05 January 2007

It is not the Jamil question, it is the Ethics of AP

Well, it appears that Capt. Jamil Hussein has been found! Or, so reports the AP.

At this point even if there is a real Capt. Jamil Hussein and each and every bit of what he said is *true*, which is not the case as so many of his accounts have been shown to be counter-factual that they are all in question as to having any basis, this would NOT solve AP's problem. I discussed that here, and brought up the Ethics code: Associated Press Managing Editors 1999 updated 04 MAY 2004, which is available online.

Their veracity and willing to hold themselves to their established Code of Ethics and their treatment of the Public bringing their actual reporting into question has been abominable. Their unwillingness to be open, transparent and either give good means to verify their sources or produce credible reasons why those sources wish to be anonymous has not been done. Further, they have violated journalistic ethics in not requiring multiple sources to confirm events, which is usually at least two, if not three or more. Sole source news is highly prone to inaccurate reporting, bias and skewing of events to that single sole source. When that sole source is brought into question, the onus of providing legitimacy is NOT on those asking the question but upon the news organization to demonstrate that they are, indeed, performing up to their necessary standards of journalism and doing their best to keep the Public informed.

Such organizations as the Investor's Business Daily have now called into question all of AP's work and why they should be trusted:

What is clear about all this is that nothing is clear. Maybe there's a Jamil Hussein with the Iraqi police, but he's a sergeant, not a captain. Maybe there's a police captain whose first name is spelled Jamail, not Jamil. Both possibilities have been floated in the blogosphere, but neither has withstood scrutiny.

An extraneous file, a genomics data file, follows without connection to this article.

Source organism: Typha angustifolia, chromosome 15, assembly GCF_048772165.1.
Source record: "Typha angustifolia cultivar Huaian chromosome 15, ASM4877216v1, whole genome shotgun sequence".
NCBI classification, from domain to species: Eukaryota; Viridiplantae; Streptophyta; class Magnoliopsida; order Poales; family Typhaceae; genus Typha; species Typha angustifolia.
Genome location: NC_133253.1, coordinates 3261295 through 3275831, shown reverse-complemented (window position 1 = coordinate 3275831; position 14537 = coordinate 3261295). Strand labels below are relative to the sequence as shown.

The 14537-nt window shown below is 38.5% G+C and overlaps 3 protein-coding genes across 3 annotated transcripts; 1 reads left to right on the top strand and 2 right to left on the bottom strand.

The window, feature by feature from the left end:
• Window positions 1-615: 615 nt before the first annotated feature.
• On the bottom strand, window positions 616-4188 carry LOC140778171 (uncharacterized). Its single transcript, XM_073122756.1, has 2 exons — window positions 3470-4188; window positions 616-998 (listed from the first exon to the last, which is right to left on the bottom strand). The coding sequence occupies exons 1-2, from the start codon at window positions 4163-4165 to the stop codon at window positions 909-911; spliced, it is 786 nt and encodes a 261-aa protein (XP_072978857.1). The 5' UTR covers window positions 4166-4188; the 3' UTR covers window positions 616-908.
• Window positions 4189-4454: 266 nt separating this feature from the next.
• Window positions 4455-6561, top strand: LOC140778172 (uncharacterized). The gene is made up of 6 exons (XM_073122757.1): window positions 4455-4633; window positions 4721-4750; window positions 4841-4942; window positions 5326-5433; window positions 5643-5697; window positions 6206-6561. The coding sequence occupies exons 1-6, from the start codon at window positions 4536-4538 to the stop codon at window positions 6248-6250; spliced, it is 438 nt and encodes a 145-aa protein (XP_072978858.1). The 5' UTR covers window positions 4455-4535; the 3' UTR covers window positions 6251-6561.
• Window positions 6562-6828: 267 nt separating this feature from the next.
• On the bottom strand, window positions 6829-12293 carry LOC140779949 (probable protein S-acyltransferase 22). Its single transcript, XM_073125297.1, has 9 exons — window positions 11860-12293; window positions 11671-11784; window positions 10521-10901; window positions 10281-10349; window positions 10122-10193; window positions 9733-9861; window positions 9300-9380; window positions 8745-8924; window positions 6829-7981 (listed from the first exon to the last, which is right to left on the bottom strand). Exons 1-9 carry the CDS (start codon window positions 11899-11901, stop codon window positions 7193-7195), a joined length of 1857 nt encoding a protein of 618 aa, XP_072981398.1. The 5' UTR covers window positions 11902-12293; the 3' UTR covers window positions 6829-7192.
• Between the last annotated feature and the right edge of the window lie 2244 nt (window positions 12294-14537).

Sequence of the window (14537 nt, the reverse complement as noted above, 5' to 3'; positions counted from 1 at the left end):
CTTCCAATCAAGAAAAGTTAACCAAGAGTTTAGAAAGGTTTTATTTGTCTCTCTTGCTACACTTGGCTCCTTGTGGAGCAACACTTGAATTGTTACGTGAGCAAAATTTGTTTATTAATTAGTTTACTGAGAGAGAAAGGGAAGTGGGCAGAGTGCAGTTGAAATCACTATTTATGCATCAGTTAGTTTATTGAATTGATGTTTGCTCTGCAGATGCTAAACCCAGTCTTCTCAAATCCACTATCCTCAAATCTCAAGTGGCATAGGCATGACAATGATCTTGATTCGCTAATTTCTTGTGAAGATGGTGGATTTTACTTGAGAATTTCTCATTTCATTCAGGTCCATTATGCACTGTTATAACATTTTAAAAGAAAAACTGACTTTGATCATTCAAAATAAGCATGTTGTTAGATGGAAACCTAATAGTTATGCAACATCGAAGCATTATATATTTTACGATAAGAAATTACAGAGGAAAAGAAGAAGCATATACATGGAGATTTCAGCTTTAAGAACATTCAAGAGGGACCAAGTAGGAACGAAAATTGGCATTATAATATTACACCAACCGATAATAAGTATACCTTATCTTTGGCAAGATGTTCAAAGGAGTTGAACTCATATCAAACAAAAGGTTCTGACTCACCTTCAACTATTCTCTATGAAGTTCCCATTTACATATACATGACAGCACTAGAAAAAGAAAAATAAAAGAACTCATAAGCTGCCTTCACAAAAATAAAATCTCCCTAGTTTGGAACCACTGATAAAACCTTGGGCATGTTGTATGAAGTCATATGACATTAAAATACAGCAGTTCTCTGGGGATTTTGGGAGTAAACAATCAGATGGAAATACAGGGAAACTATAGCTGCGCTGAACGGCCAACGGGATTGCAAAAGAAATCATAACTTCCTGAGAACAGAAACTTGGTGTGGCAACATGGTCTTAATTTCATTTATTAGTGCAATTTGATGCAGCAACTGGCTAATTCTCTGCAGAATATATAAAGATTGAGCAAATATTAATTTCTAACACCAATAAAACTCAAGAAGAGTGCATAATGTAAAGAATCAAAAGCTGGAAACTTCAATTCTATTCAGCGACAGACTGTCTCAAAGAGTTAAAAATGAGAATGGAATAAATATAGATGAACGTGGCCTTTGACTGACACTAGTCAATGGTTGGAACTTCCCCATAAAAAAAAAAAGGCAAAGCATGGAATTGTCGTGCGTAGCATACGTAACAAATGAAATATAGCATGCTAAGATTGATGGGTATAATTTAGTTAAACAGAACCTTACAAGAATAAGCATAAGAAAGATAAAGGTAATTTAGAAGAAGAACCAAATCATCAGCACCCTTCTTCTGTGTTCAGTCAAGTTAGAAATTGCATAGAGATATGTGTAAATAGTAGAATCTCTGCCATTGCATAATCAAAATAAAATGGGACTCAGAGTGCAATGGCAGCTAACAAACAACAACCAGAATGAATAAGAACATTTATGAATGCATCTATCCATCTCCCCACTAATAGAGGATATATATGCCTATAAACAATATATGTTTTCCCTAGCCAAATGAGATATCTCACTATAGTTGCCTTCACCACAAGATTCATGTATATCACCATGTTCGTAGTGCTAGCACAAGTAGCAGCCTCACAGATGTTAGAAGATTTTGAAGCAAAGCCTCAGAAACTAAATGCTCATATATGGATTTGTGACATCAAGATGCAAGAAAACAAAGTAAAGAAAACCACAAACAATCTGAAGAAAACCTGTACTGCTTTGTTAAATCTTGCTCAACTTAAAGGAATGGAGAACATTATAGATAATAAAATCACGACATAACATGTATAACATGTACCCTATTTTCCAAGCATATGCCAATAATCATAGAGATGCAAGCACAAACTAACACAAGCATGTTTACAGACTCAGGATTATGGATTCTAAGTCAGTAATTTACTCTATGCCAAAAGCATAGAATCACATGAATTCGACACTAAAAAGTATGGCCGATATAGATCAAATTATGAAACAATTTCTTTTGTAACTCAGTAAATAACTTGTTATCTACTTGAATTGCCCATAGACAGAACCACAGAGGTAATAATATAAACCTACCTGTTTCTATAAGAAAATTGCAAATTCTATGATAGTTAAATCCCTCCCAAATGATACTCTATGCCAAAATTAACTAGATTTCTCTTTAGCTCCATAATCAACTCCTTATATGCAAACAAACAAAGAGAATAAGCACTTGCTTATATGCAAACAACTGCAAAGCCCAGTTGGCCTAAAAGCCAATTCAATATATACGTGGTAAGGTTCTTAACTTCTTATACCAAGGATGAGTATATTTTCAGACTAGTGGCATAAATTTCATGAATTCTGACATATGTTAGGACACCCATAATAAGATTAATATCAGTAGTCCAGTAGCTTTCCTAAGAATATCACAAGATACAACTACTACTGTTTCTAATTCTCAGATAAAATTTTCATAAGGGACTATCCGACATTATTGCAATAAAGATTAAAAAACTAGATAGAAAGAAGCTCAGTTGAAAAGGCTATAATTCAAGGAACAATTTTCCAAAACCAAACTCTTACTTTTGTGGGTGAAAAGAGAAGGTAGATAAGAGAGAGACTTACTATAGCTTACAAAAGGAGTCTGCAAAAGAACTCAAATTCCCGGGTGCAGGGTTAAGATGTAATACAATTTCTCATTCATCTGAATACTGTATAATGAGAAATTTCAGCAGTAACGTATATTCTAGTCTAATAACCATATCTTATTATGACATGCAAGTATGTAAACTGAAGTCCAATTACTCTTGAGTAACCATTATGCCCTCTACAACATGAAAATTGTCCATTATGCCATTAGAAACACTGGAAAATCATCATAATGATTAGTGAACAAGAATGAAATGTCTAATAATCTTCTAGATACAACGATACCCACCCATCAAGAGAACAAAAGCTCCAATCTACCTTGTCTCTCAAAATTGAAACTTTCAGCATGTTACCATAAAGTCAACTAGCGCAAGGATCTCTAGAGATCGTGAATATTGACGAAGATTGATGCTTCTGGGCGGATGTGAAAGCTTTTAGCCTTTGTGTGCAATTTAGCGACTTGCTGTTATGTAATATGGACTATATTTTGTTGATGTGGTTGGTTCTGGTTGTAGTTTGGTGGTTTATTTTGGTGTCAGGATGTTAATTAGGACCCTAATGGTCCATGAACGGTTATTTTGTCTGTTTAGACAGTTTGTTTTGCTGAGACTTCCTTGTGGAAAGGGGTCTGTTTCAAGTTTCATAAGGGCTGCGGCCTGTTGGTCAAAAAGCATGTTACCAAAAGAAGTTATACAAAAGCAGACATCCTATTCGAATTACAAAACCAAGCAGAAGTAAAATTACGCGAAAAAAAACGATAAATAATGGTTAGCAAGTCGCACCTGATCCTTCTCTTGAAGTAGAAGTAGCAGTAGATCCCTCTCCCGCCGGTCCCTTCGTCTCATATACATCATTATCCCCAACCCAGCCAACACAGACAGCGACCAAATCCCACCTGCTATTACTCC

Editor & Publisher summed it up best when it reported that Jamil Hussein had been lost, then "found," then lost again. Amazing.

Last summer, Reuters, the media outlet that refuses to label terrorists as terrorists, was jolted by the "fauxtography" scandal. Adnan Hajj, a freelance Lebanese photographer, allegedly doctored images of the Israel-Hezbollah war and photographed what appeared to many to be staged scenes of victim rescue and recovery efforts in Qana, a Lebanese village where Israel attacked Hezbollah terrorists. Both were clearly an effort to further inflame a world that had already cast Israel as the villain.

Just as we asked in August if Reuters was "a patsy or collaborator," we wonder the same about the AP. We also wonder if we can trust any AP report from the Middle East. If it can't show us Capt. Jamil Hussein, we're not sure it has anything else we want to see.
Yes, why would anyone want to trust an organization that abuses its Public trust and its own Code of Ethics to report sole sourced articles that cannot be confirmed that help to inflame violence? As so many trust AP reporting, this poisoning of the source and not showing responsibility for coming clean, as stated in the Code of Ethics and being transparent to Public Scrutiny now puts the entire organization at risk for ALL OF ITS REPORTING. Good, bad and indifferent, it is now all seen as tainted and open to question.

When AP struck back at those asking the questions and asked if they were questioning the accuracy and honesty of AP reporting, they then opened themselves into a realm of unethical behavior. Because that answer was *yes*.

And now both the honesty and ethics of AP are in question for everything they do.

If AP is serious about its ethics code it will open an investigation into this reporting and make all of that public as it goes on.

Any refusal on their part, no matter the actual state of Jamil Hussein, is unethical.

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